Howard said the effort was geared at painting Braman as a billionaire outsider whom candidates might be beholden to if elected.
“Those folks need to be held accountable to the citizens that live in their particular districts — we don’t need to check with a billionaire first,” he said. “If we knew him and he was in our community, then we might feel a little bit better about his efforts.”
The three ECOs paid $15,000 to Workers Just Like Us, the political arm of South Florida Jobs with Justice, the nonprofit that held the anti-Braman demonstrations and tried to tie him to voter fraud.
Fred Frost, governmental affairs director for South Florida Jobs with Justice, said he urged the Marlins to join the campaign against Braman’s slate.
“I went to the Marlins, and I wrote a letter to David Samson, and I said, ‘Hey, we’re going after this guy,’ ” said Frost, the former president of the South Florida AFL-CIO, which backed the building of the new ballpark because it created construction jobs for some union workers.
The Marlins declined to comment for this article, as did the Dolphins.
In a post-election message, Braman repeated his campaign mantra: that his goal was to provide voters with new candidates. The committees, the statement said, “were established by Norman Braman for the purpose of providing four Miami-Dade communities with a choice of either reelecting their incumbent commissioners or replacing them.”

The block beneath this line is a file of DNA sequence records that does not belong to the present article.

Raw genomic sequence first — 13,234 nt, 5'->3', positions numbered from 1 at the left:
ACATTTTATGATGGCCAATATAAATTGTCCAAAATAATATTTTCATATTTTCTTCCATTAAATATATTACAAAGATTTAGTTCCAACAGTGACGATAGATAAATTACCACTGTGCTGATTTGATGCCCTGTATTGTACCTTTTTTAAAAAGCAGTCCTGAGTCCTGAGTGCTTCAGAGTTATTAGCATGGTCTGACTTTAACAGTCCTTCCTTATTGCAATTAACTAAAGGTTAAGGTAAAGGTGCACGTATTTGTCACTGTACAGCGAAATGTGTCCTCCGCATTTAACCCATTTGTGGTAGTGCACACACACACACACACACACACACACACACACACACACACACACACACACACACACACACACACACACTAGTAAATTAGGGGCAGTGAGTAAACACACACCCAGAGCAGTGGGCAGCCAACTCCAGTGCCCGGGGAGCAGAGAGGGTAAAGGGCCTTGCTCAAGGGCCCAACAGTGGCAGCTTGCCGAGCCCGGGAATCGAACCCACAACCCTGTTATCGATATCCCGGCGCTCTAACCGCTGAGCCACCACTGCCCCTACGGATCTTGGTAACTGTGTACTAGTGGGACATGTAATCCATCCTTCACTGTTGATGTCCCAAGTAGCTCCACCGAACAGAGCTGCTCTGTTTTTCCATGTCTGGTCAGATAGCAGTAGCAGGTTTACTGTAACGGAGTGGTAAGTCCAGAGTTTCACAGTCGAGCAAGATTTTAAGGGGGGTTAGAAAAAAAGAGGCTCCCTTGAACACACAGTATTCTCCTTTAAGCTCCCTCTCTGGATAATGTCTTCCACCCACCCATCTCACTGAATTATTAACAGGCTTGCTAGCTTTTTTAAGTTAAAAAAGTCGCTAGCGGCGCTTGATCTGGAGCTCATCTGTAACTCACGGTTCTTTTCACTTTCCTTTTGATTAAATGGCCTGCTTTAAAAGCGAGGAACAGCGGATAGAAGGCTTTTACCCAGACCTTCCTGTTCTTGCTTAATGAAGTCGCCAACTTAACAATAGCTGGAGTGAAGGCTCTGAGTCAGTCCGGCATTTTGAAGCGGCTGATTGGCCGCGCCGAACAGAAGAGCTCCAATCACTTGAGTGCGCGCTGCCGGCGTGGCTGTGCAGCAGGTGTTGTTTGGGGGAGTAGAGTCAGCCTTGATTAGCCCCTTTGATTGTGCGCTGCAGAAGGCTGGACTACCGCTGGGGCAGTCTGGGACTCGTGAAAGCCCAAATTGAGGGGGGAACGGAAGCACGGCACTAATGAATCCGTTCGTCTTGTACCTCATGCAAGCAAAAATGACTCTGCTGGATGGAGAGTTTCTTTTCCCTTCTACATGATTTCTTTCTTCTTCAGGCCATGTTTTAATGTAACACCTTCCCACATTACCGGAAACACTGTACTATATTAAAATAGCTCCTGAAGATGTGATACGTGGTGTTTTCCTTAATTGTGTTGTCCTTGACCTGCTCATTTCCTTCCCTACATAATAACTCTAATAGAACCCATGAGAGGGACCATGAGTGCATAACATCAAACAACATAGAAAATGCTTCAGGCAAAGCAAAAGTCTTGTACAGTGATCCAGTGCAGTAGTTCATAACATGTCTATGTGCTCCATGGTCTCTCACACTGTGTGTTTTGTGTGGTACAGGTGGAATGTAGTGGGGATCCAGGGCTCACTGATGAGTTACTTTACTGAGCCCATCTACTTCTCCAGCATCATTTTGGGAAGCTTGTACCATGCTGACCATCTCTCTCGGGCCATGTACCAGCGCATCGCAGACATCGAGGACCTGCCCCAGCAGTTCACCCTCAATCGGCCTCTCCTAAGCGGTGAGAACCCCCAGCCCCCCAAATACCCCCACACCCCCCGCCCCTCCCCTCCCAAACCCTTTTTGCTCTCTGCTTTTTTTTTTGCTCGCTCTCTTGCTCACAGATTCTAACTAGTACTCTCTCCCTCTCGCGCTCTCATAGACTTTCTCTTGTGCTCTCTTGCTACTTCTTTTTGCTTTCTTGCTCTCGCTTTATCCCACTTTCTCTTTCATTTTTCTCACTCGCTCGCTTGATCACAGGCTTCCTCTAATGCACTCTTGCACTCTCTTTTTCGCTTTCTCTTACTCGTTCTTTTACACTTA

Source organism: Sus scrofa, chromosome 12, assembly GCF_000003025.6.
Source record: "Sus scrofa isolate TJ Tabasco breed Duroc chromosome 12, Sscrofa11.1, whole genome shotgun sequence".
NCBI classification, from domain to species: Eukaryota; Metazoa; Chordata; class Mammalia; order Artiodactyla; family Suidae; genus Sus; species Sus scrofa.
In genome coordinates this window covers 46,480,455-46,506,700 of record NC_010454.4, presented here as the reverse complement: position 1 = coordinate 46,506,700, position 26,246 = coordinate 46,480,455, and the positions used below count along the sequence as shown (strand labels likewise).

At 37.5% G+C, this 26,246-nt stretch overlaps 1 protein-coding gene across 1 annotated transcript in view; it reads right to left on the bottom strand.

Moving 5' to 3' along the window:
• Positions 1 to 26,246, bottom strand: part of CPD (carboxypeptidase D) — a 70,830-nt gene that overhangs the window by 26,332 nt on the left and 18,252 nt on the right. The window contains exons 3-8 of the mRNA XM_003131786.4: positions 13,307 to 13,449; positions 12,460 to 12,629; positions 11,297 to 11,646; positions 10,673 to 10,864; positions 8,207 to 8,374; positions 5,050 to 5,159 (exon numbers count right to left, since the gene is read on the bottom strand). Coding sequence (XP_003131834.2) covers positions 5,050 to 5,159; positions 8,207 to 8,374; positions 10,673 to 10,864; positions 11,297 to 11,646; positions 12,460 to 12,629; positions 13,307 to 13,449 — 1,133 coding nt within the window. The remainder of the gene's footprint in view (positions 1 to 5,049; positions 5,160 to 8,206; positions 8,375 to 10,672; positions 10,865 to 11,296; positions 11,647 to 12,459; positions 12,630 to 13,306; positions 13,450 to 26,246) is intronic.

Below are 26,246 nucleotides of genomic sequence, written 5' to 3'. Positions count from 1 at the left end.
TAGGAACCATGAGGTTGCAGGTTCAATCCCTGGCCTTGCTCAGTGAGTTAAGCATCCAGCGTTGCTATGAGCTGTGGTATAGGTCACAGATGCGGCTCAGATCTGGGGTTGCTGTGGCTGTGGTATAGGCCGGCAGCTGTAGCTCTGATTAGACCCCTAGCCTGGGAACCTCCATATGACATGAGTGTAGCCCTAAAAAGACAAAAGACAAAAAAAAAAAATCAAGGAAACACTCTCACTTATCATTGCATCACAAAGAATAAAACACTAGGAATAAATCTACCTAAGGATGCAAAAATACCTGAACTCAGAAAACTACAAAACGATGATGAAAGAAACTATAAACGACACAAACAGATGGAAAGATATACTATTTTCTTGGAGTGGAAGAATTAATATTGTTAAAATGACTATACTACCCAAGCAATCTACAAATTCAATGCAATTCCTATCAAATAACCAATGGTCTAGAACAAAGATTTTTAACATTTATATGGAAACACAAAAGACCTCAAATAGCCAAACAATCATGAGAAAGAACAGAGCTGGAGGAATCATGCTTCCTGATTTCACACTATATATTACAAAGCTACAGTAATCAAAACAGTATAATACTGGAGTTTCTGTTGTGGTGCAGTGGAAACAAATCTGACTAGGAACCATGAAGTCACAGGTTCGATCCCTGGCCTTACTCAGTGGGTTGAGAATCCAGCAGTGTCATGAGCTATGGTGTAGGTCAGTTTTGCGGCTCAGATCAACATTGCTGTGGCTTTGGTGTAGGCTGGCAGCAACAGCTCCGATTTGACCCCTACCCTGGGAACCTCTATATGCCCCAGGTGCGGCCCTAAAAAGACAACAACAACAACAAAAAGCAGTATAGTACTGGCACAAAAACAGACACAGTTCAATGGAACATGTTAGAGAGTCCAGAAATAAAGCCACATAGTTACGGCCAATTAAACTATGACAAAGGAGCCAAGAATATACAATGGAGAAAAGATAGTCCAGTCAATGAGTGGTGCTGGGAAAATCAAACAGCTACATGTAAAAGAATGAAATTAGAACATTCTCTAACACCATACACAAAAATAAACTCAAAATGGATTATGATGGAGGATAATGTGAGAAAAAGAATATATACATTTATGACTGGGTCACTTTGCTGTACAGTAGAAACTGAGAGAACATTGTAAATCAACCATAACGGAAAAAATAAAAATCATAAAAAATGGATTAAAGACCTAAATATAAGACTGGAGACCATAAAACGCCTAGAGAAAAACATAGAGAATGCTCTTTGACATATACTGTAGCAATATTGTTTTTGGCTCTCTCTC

“The people have now spoken through the ballot box,” the statement said. “Both organizations and Mr. Braman, of course, will abide by the electorate’s decisions and congratulate the winners.”
South Florida Jobs with Justice asked Miami-Dade Elections Supervisor Penelope Townsley to investigate Braman’s ECO, Change Miami-Dade Now, which aired radio and television spots against the incumbents — the “pack of four,” according to the ads. The ads featured a telephone number for voters to call if they wanted to vote by mail.
Those calls didn’t go to the elections department but to Change Miami-Dade Now — a legal practice. An answering service hired by the group assisted voters in requesting absentee ballots, said Ben Kuehne, the group’s attorney. Those requests went to the elections department.
The group, Kuehne said, “never touched a single ballot, never helped a voter fill out a single ballot, never took any envelopes containing ballots, never licked envelopes containing ballots, did nothing with ballots whatsoever.”
Frost said union workers opposed Braman’s fight against the Marlins stadium but were mostly concerned that he was backing candidates in districts where the majority of voters are minorities.
He added that he didn’t think the group would get involved in the two pending runoffs for incumbents.
“We knew that somebody with the most money wins 90 percent of the time, and we wanted to fight back against him,” Frost said. “I think our job is done, as far as trying to negate Mr. Braman’s millions of dollars.”